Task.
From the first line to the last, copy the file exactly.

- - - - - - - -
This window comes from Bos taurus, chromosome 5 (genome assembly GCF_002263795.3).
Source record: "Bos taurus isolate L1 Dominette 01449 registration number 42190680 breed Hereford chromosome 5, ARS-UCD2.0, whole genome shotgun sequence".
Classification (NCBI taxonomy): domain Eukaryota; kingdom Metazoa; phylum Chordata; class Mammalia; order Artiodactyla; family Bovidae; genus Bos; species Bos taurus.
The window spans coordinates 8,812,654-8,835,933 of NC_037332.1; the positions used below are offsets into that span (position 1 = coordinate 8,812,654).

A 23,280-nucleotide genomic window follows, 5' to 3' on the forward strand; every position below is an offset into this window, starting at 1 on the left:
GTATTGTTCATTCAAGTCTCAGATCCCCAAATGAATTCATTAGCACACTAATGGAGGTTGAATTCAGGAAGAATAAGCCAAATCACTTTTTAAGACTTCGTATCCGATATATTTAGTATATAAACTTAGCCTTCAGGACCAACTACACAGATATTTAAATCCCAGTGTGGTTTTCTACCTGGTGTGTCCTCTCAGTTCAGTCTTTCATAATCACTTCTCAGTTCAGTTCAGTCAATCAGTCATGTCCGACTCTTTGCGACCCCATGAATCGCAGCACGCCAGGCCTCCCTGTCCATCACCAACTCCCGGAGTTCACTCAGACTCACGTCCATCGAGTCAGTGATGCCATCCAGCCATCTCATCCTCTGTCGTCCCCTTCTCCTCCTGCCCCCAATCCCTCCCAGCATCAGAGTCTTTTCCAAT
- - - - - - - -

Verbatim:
This window comes from Bos taurus, chromosome 5 (genome assembly GCF_002263795.3).
Source record: "Bos taurus isolate L1 Dominette 01449 registration number 42190680 breed Hereford chromosome 5, ARS-UCD2.0, whole genome shotgun sequence".
Classification (NCBI taxonomy): domain Eukaryota; kingdom Metazoa; phylum Chordata; class Mammalia; order Artiodactyla; family Bovidae; genus Bos; species Bos taurus.
The window spans coordinates 8,812,654-8,835,933 of NC_037332.1; the positions used below are offsets into that span (position 1 = coordinate 8,812,654).

A 23,280-nucleotide genomic window follows, 5' to 3' on the forward strand; every position below is an offset into this window, starting at 1 on the left:
GTATTGTTCATTCAAGTCTCAGATCCCCAAATGAATTCATTAGCACACTAATGGAGGTTGAATTCAGGAAGAATAAGCCAAATCACTTTTTAAGACTTCGTATCCGATATATTTAGTATATAAACTTAGCCTTCAGGACCAACTACACAGATATTTAAATCCCAGTGTGGTTTTCTACCTGGTGTGTCCTCTCAGTTCAGTCTTTCATAATCACTTCTCAGTTCAGTTCAGTCAATCAGTCATGTCCGACTCTTTGCGACCCCATGAATCGCAGCACGCCAGGCCTCCCTGTCCATCACCAACTCCCGGAGTTCACTCAGACTCACGTCCATCGAGTCAGTGATGCCATCCAGCCATCTCATCCTCTGTCGTCCCCTTCTCCTCCTGCCCCCAATCCCTCCCAGCATCAGAGTCTTTTCCAAT